Battle of the Somme IIToday, I want to focus on the planning phase of the Battle of the Somme, which led to the disastrous casualties sustained by the British. Although rarely mentioned, I think the accidental drowning death of Lord Kitchener, less than 30 days before the battle began, had an important effect by removing one of Britain’s most seasoned professionals when he was needed the most. However, even without Kitchener, the battle plan of Sir Douglas Haig was most probably doomed to fail from the start. It had too many moving parts and depended on the synchronous artillery shelling to destroy German forward positions that had never been accomplished. It was not accomplished in the 30 days leading up the initial attacks of July 1 and the consequence was horrific.

Today, I want to conclude my exploration of the resolution of the Foreign Corrupt Practices Act (FCPA) action involving the company Analogic Corporation (Analogic) and Lars Frost (Frost), a former Chief Financial Officer (CFO) of its wholly owned Danish subsidiary BK Medical ApS (BK Medical). These resolutions included an Agreed Order with the Securities and Exchange Commission (SEC) and a Non-Prosecution Agreement (NPA) with the Department Of Justice (DOJ), BK Medical, Analogic and Frost also paid fines. Today I want to explore how these companies achieved their results and demonstrate that the DOJ Pilot Program can pay tangible benefits to any company that follows its requirements, even with a full-scale bribery program as egregious as BK Medical.

As laid out yesterday, it was a complete bribery program, facilitated at the highest levels of the Danish subsidiary. The Danish subsidiary had numerous mechanisms to fund the bribes paid across multiple countries. However the parent company Analogic did not or had not put sufficient internal controls in place to detect or prevent this conduct. In addition to the violation of the internal controls provisions of the FCPA, both BK Medical and its parent did not accurately book these payments so there was also a violation of the accounting provisions.

Ann Klibaner Sultan and Marc Alain Bohn, writing in a FCPA Blog post entitled “The Analogic Settlement: What’s behind the issue of cooperation credit?”, laid out four key areas of inquiry which they raised. The four were: (1) High level accounting failures, as it does not get much higher than the CFO. Sultan and Bohn said, “Among other things, Frost submitted numerous false quarterly sub-certifications to Analogic and knew and failed to disclose the fake contracts requested by the distributor, despite his responsibility of completing quarterly checklists designed to identify unusual transactions for Analogic’s controller. (2) Unknown third parties and here they wrote, “Significantly, BK Medical did not know or have a business relationship with the third parties to whom it was making payments.” (3) Novel Distributor Overpayment Scheme to Generate Funds. Yesterday I detailed out the bribery program that BK Medical engaged in. (4) Conduct Flagged Twice over Ten Year Period without Being Stopped. Sultan and Bohn noted that in addition to the two separate red flags raised by senior officials of the company in 2004 and 2008, Analogic never followed through for thorough remediation. Indeed one almost wonders what the company uncovered in 2011 which led to Analogic “flagging the distributor scheme,” and then proceeding to discontinue the distributor payments, conducting an internal investigation, and self-disclosing the misconduct to US enforcement authorities. I would have opined that any one or perhaps two of these factors would have been enough to slap a serious criminal penalty on Analogic yet the company only sustained a civil side FCPA enforcement action, while BK Medical only received a NPA.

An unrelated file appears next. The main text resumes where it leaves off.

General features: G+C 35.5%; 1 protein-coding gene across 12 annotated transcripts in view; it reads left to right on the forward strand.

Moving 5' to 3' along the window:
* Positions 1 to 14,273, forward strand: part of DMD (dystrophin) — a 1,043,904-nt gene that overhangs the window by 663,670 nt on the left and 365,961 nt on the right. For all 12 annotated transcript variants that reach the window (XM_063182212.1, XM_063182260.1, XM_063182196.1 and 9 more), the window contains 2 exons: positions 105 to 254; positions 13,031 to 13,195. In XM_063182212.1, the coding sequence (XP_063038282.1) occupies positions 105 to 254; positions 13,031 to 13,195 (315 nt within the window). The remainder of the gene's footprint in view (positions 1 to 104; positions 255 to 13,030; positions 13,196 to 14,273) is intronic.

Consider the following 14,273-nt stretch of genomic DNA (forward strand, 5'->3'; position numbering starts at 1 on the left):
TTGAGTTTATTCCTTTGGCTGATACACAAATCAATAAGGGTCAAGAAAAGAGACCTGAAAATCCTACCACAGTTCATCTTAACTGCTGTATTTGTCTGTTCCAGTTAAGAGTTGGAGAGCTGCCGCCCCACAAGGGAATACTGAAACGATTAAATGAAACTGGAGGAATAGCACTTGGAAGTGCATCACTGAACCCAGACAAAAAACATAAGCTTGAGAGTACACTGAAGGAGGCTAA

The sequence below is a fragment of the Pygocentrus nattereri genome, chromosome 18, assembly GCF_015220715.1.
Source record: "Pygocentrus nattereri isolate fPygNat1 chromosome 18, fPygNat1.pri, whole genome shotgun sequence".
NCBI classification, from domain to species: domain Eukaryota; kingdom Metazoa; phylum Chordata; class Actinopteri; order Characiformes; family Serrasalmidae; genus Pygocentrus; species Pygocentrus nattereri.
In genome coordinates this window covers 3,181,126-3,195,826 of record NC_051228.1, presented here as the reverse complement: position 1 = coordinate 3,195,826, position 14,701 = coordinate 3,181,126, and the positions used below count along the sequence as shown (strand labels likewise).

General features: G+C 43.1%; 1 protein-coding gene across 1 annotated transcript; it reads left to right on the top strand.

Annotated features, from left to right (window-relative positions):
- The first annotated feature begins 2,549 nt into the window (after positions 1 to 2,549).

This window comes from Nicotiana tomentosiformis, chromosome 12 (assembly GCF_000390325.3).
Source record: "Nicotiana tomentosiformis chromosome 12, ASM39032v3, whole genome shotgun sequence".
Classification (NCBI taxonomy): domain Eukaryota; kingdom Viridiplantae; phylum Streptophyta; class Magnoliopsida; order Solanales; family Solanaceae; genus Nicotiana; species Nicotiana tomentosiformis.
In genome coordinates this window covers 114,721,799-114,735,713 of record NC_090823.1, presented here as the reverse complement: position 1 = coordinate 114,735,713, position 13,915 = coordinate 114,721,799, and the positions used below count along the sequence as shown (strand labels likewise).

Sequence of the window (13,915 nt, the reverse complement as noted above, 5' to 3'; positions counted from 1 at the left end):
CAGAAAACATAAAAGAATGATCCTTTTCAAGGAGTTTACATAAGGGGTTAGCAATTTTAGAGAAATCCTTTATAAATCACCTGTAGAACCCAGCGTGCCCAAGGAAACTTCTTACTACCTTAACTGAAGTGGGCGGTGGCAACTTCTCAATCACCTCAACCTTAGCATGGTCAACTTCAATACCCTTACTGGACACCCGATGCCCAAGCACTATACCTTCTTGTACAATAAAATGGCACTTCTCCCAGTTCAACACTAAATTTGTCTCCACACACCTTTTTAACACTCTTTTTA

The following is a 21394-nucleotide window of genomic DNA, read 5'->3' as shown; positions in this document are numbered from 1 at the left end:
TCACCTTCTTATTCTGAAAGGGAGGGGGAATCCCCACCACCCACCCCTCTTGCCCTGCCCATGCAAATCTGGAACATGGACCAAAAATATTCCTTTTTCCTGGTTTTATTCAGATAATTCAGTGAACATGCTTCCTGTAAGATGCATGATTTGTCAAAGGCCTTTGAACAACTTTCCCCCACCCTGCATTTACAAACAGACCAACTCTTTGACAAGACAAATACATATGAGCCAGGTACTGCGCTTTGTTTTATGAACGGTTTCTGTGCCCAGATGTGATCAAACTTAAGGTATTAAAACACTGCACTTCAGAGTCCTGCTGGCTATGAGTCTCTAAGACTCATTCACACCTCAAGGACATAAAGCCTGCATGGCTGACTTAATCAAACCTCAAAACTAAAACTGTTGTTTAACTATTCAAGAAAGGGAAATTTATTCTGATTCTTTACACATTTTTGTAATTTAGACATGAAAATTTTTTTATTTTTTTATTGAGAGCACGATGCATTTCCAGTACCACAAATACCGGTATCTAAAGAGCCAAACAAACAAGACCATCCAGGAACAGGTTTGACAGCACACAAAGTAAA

There is one anomaly that bears some discussion. In a somewhat odd rejoinder to Point 2 above, the NPA stated, “the Company did not receive full cooperation credit because… the Company’s cooperation subsequent to its self-disclosure did not include disclosure of all relevant facts that it learned during the course of its internal investigation; specifically, the Company did not disclose information that was known to the Company and Analogic about the identities of a number of the state-owned entity end-users of the Company’s products, and about certain statements given by employees in the course of the internal investigation.” Put another way, it is difficult to understand how Analogic could be faulted by the SEC for its subsidiary not knowing whom it was doing business with, when the DOJ turns around and says the subsidiary knew but did not disclose the information to the DOJ.

Whatever the answer might be, BK Medical did not receive the fully available discount of 50% of the minimum of the low end of the Sentencing Guidelines for its DOJ imposed fine. BK Medical did receive a 30% discount, presumably for its remediation going forward.

The bottom line for the Chief Compliance Officer (CCO) or compliance practitioner is that even with senior management involvement, you can make a comeback towards a very reasonable fine and penalty. Clearly the DOJ is committed to giving companies significant credit if they will follow the strictures of the new Pilot Program. I cannot imagine a much more egregious bribery program than the one engaged in by Analogic’s Danish subsidiary yet both Analogic and BK Medical appear to have done quite well in their respectively low penalties.


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© Thomas R. Fox, 2016